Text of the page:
All the leaves are brown

December 4, 2009

The time arrives when one knows it’s over.  The brilliant colors are gone.  The trees are bare and bony.  The sky turns mottled like rusted iron.  Despite warmish temperatures, one can sense the skeletal hand of winter reaching out over all of nature.

The end of fall is a strange, uncanny time.  Something fundamental changes, reaching far deeper than any other transition.  It never fails to grip me, and I have difficulty saying why.  For years I thought it was because the shadow of death is on this moment.  Suddenly the forests become graveyards.  (My grandmother, who lived in Florida, hated coming to Virginia in the winter, because of the trees.  They looked dead, she said, burned by some great fire.)

Now, I’m not so sure.  All of us are busy dying, as the song warns.  Some of us, longer in years, stand closer to the entrance of the valley of the shadow.  And it’s true that the light is failing, the green has withered, the flowers are gone.  Like my once-abundant hair, the leaves are down and get strewn about, without aim or purpose, by the gusting wind.

But the feeling that grips me isn’t mournful or grim.  If death and loss enter the equation, it’s in the form of a terrible loneliness, an awareness of one’s peculiarities, one’s forced separation from other individuals – even family and friends – and from the world itself, from nature.

That in turn brings on a great restlessness, for me the overmastering sensation of the last days of fall.  A restlessness to connect, to make sense of things; a need to pace, to take long walks, to brood on mysteries.  I think about my children’s future, about my old mother and my dead father, about friends I haven’t seen in years and likely will never see again.  Immense energies are spent wondering, in some bewilderment, why the world and I aren’t different than we are.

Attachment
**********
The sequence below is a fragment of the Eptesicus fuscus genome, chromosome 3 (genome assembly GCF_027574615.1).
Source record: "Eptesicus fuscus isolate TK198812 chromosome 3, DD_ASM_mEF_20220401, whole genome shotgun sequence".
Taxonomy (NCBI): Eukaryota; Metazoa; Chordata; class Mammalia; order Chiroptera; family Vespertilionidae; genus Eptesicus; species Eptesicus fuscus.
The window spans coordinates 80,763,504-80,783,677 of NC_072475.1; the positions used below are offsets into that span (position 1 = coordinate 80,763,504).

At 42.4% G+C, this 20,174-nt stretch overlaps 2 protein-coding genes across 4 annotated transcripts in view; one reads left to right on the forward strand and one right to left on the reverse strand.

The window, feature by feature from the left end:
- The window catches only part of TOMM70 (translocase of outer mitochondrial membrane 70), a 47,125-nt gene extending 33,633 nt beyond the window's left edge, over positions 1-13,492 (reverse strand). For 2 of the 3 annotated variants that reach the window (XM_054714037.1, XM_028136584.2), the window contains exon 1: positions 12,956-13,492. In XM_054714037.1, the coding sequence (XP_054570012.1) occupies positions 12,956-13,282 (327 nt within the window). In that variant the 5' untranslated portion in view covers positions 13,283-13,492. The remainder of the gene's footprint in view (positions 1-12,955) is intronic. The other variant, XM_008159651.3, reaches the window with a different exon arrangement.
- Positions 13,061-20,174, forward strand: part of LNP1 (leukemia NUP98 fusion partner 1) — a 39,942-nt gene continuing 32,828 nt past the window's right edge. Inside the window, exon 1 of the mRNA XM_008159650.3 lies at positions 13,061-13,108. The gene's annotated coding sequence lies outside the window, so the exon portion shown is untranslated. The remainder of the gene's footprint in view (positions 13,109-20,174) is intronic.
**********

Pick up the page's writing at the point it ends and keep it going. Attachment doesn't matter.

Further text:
This blog is about freedom and morality, but at the end of fall I find it a struggle to align these abstractions with the powerful pressure merely to experience and exist.

In one of his finest passages, A. E. Housman imagines an ancestor, a Roman, gazing like him at the wind-tossed forest of Wentlock Edge, and enduring the same restlessness and agitation.

There, like the wind through woods in riot
Through him the gale of life blew high;
The tree of man is never quiet. . .

I like winter:  it’s clean and crisp.  The gateway to winter is another matter.  Under a giant disk of a moon, I watch the wavering trees reflect back a restlessness that to my eyes seems both alive and human.  They are never quiet.